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Stop Starving People

Americans are horrified that the Saudi-led blockade of Yemen, aimed at defeating Houthi rebels, is causing mass starvation. At the same time, United Nations sanctions, as well as those imposed unilaterally by several countries, are contributing to starvation and lack of medical supplies in North Korea. The United States fully supports such sanctions, and in fact, has asked for more. Our claim is that Kim Jong Un “starves his own people,” by diverting money to his nuclear program. While there is truth to this claim, it is also true that absence of medical supplies and a shortage of money, business opportunities and food is a result of our sanctions and that these sanctions have not stopped Kim Jong Un from building his nuclear program to the point that it now directly threatens the U.S. and many of our allies, but have contributed to mass starvation and limited health services in his country.

The argument is often made that “sanctions worked in Iran,” since Iran came to the table and negotiated a nuclear agreement with the U.S. and other countries. There is considerable truth to this, but the election of a moderate president in Hassan Rouhani, to replace the belligerent Mahmoud Ahmadinejad, made an even greater difference in Iran’s willingness to negotiate, as did the election of a willing leader in Barack Obama in the United States. Notoriously, decades of U.S. embargo on Cuba resulted in almost zero movement toward U.S. and Cuba rapprochement or the expansion of human rights in Cuba, while severely hampering health care and conditions for the poor in that country. During the U.S. embargo of Haiti in the early 1990’s those who suffered most were the poor of that country who both starved and died of disease.

Various international agreements, including Chapter IX  of the United Nations Charter, the Universal Declaration of Human Rights, and the Convention on the Rights of the Child assert that all people living in the world have the right to adequate food and to freedom from hunger and to the provision of medical assistance and health care.

Studies of the effects of sanctions indicate that those imposed on the financial systems and export of goods such as oil are the most effective. It is possible to reduce or eliminate the role of embargoes of medical supplies and to increase the likelihood that food supplies will be less affected in designing sanctions. It’s not always possible to stop a dictator from diverting resources to arms at the expense of the well-being on his people, but those who impose sanctions must not contribute to the denigration of health and well-being of a country’s people—since it is always the poorest who suffer the most—and must do everything possible to insure that their sanctions do not have this effect.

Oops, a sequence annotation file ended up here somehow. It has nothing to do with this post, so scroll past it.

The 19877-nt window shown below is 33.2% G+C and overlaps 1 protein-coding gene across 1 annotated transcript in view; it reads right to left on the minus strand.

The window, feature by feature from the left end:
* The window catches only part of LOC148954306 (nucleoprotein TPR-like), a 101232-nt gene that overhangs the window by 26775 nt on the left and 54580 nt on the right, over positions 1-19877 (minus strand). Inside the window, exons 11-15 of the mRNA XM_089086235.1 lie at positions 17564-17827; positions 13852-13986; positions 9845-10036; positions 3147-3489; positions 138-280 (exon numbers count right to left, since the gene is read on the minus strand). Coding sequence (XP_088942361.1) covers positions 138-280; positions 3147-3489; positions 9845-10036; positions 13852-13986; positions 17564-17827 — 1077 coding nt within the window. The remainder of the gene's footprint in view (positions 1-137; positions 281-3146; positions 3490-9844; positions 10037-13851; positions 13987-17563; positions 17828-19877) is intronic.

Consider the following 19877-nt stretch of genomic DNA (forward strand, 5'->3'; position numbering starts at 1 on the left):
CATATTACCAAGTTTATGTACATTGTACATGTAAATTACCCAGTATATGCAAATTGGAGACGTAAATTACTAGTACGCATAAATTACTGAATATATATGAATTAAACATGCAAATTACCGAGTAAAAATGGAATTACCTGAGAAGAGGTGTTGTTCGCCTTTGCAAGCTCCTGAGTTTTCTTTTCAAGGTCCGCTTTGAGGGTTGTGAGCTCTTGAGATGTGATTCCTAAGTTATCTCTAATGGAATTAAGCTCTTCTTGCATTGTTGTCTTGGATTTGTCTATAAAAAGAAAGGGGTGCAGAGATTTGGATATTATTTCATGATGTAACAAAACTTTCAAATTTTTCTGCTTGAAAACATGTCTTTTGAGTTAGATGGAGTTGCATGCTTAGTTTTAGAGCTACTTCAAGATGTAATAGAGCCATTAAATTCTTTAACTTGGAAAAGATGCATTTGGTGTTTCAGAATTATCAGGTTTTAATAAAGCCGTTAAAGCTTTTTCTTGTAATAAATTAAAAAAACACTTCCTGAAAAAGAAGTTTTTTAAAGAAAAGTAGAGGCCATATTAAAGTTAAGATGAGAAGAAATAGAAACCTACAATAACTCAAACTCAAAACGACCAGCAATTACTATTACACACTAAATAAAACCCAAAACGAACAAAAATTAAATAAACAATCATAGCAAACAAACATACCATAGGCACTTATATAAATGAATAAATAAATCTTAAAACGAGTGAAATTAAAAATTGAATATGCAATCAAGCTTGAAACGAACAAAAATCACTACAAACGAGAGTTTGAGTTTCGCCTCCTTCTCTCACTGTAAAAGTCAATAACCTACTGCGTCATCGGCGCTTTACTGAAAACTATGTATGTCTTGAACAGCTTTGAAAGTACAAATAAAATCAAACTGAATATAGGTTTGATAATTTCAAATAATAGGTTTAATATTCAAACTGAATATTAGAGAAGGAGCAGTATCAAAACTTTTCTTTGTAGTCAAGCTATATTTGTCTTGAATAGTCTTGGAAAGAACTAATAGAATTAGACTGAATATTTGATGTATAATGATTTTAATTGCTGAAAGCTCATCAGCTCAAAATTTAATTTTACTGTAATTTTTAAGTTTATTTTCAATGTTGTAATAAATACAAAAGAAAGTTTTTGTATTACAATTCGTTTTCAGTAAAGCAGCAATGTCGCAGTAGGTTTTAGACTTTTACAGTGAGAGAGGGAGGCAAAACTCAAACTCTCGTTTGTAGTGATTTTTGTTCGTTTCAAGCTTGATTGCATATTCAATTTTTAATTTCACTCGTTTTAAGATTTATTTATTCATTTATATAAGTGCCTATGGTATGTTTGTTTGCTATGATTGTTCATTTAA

War is not humane. Neither is it humane to conduct an international action that deliberately starves or prevents from getting adequate medical services, the people of another country—no matter how evil we consider their leaders. An essential part of U.S. foreign policy, which ought to be endorsed by leaders of all political parties, must be to protect the well-being of all people in this world and to do nothing to jeopardize that well-being through our actions. We must stop starving people and harming their health, and our citizens must protest this egregious behavior as unrepresentative of our values and a crime against humanity.



Reader Comments (1)

Thank you for this essay.
Unfortunately as a nation we ignore the Universal Declaration of Human Rights. Perhaps if we used it as a standard here in the USA we might consider using it as a standard in our relations with other peoples.

December 19, 2017 | Unregistered CommenterDariel Garner

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